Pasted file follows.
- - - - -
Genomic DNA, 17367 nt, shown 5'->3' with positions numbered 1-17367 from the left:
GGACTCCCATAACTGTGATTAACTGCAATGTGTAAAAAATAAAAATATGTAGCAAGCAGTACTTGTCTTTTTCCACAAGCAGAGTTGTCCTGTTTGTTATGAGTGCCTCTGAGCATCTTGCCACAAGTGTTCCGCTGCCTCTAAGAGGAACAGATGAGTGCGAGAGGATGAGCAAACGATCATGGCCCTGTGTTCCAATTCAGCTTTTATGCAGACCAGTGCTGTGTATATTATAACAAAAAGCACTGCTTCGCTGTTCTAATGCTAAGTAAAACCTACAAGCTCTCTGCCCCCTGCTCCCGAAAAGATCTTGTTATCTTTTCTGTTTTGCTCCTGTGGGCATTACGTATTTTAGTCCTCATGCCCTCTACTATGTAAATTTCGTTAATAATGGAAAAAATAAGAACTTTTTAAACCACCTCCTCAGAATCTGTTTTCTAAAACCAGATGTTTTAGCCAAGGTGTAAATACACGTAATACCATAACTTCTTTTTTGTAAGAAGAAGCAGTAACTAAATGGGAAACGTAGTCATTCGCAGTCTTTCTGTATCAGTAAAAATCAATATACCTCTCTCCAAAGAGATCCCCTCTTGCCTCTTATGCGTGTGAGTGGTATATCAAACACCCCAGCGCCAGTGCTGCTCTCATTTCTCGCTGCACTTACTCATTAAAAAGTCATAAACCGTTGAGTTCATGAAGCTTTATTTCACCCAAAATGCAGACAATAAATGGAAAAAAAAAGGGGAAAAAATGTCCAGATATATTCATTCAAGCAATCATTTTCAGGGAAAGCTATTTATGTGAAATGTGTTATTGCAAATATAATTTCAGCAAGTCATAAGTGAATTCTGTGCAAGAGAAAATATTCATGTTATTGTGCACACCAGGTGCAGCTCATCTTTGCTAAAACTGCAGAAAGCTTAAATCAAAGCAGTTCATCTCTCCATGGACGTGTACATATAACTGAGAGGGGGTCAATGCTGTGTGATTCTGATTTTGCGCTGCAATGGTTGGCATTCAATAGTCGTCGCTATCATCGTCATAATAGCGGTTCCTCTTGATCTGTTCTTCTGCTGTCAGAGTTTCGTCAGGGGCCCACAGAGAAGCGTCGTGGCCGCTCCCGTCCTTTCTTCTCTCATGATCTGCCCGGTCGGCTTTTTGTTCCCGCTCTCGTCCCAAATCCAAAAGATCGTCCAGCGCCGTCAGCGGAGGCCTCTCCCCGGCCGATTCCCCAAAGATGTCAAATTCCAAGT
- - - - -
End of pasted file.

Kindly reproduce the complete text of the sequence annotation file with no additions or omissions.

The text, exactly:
Genomic DNA, 17367 nt, shown 5'->3' with positions numbered 1-17367 from the left:
GGACTCCCATAACTGTGATTAACTGCAATGTGTAAAAAATAAAAATATGTAGCAAGCAGTACTTGTCTTTTTCCACAAGCAGAGTTGTCCTGTTTGTTATGAGTGCCTCTGAGCATCTTGCCACAAGTGTTCCGCTGCCTCTAAGAGGAACAGATGAGTGCGAGAGGATGAGCAAACGATCATGGCCCTGTGTTCCAATTCAGCTTTTATGCAGACCAGTGCTGTGTATATTATAACAAAAAGCACTGCTTCGCTGTTCTAATGCTAAGTAAAACCTACAAGCTCTCTGCCCCCTGCTCCCGAAAAGATCTTGTTATCTTTTCTGTTTTGCTCCTGTGGGCATTACGTATTTTAGTCCTCATGCCCTCTACTATGTAAATTTCGTTAATAATGGAAAAAATAAGAACTTTTTAAACCACCTCCTCAGAATCTGTTTTCTAAAACCAGATGTTTTAGCCAAGGTGTAAATACACGTAATACCATAACTTCTTTTTTGTAAGAAGAAGCAGTAACTAAATGGGAAACGTAGTCATTCGCAGTCTTTCTGTATCAGTAAAAATCAATATACCTCTCTCCAAAGAGATCCCCTCTTGCCTCTTATGCGTGTGAGTGGTATATCAAACACCCCAGCGCCAGTGCTGCTCTCATTTCTCGCTGCACTTACTCATTAAAAAGTCATAAACCGTTGAGTTCATGAAGCTTTATTTCACCCAAAATGCAGACAATAAATGGAAAAAAAAAGGGGAAAAAATGTCCAGATATATTCATTCAAGCAATCATTTTCAGGGAAAGCTATTTATGTGAAATGTGTTATTGCAAATATAATTTCAGCAAGTCATAAGTGAATTCTGTGCAAGAGAAAATATTCATGTTATTGTGCACACCAGGTGCAGCTCATCTTTGCTAAAACTGCAGAAAGCTTAAATCAAAGCAGTTCATCTCTCCATGGACGTGTACATATAACTGAGAGGGGGTCAATGCTGTGTGATTCTGATTTTGCGCTGCAATGGTTGGCATTCAATAGTCGTCGCTATCATCGTCATAATAGCGGTTCCTCTTGATCTGTTCTTCTGCTGTCAGAGTTTCGTCAGGGGCCCACAGAGAAGCGTCGTGGCCGCTCCCGTCCTTTCTTCTCTCATGATCTGCCCGGTCGGCTTTTTGTTCCCGCTCTCGTCCCAAATCCAAAAGATCGTCCAGCGCCGTCAGCGGAGGCCTCTCCCCGGCCGATTCCCCAAAGATGTCAAATTCCAAGT